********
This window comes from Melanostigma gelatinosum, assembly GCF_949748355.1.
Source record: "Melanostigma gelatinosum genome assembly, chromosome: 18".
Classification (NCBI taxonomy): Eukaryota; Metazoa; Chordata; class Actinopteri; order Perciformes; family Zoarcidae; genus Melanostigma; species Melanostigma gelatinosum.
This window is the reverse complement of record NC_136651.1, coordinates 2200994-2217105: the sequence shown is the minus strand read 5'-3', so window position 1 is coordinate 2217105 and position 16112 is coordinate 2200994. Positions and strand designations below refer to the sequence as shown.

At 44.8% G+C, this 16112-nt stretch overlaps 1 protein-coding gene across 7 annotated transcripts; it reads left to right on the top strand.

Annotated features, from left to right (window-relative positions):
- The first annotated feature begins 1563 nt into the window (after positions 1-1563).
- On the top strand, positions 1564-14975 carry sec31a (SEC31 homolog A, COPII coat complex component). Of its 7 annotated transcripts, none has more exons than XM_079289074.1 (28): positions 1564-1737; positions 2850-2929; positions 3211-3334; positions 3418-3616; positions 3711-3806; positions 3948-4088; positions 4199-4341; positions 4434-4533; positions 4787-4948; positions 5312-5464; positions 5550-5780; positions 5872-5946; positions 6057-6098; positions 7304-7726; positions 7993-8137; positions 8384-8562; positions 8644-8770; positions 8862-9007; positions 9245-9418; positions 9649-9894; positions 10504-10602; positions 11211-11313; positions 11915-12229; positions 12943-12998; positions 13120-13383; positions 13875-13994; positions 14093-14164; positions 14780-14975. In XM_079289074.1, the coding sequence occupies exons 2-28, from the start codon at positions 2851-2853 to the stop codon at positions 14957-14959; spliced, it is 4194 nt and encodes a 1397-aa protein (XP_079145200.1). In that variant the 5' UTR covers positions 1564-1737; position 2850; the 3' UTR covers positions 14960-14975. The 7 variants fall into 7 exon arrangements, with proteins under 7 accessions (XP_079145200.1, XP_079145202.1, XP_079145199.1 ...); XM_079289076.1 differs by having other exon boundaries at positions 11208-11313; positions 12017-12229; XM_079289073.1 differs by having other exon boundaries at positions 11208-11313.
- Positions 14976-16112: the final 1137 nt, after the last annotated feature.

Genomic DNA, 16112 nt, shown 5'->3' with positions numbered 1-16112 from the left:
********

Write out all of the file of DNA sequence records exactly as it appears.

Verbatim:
This window comes from Melanostigma gelatinosum, assembly GCF_949748355.1.
Source record: "Melanostigma gelatinosum genome assembly, chromosome: 18".
Classification (NCBI taxonomy): Eukaryota; Metazoa; Chordata; class Actinopteri; order Perciformes; family Zoarcidae; genus Melanostigma; species Melanostigma gelatinosum.
This window is the reverse complement of record NC_136651.1, coordinates 2200994-2217105: the sequence shown is the minus strand read 5'-3', so window position 1 is coordinate 2217105 and position 16112 is coordinate 2200994. Positions and strand designations below refer to the sequence as shown.

At 44.8% G+C, this 16112-nt stretch overlaps 1 protein-coding gene across 7 annotated transcripts; it reads left to right on the top strand.

Annotated features, from left to right (window-relative positions):
- The first annotated feature begins 1563 nt into the window (after positions 1-1563).
- On the top strand, positions 1564-14975 carry sec31a (SEC31 homolog A, COPII coat complex component). Of its 7 annotated transcripts, none has more exons than XM_079289074.1 (28): positions 1564-1737; positions 2850-2929; positions 3211-3334; positions 3418-3616; positions 3711-3806; positions 3948-4088; positions 4199-4341; positions 4434-4533; positions 4787-4948; positions 5312-5464; positions 5550-5780; positions 5872-5946; positions 6057-6098; positions 7304-7726; positions 7993-8137; positions 8384-8562; positions 8644-8770; positions 8862-9007; positions 9245-9418; positions 9649-9894; positions 10504-10602; positions 11211-11313; positions 11915-12229; positions 12943-12998; positions 13120-13383; positions 13875-13994; positions 14093-14164; positions 14780-14975. In XM_079289074.1, the coding sequence occupies exons 2-28, from the start codon at positions 2851-2853 to the stop codon at positions 14957-14959; spliced, it is 4194 nt and encodes a 1397-aa protein (XP_079145200.1). In that variant the 5' UTR covers positions 1564-1737; position 2850; the 3' UTR covers positions 14960-14975. The 7 variants fall into 7 exon arrangements, with proteins under 7 accessions (XP_079145200.1, XP_079145202.1, XP_079145199.1 ...); XM_079289076.1 differs by having other exon boundaries at positions 11208-11313; positions 12017-12229; XM_079289073.1 differs by having other exon boundaries at positions 11208-11313.
- Positions 14976-16112: the final 1137 nt, after the last annotated feature.

Genomic DNA, 16112 nt, shown 5'->3' with positions numbered 1-16112 from the left: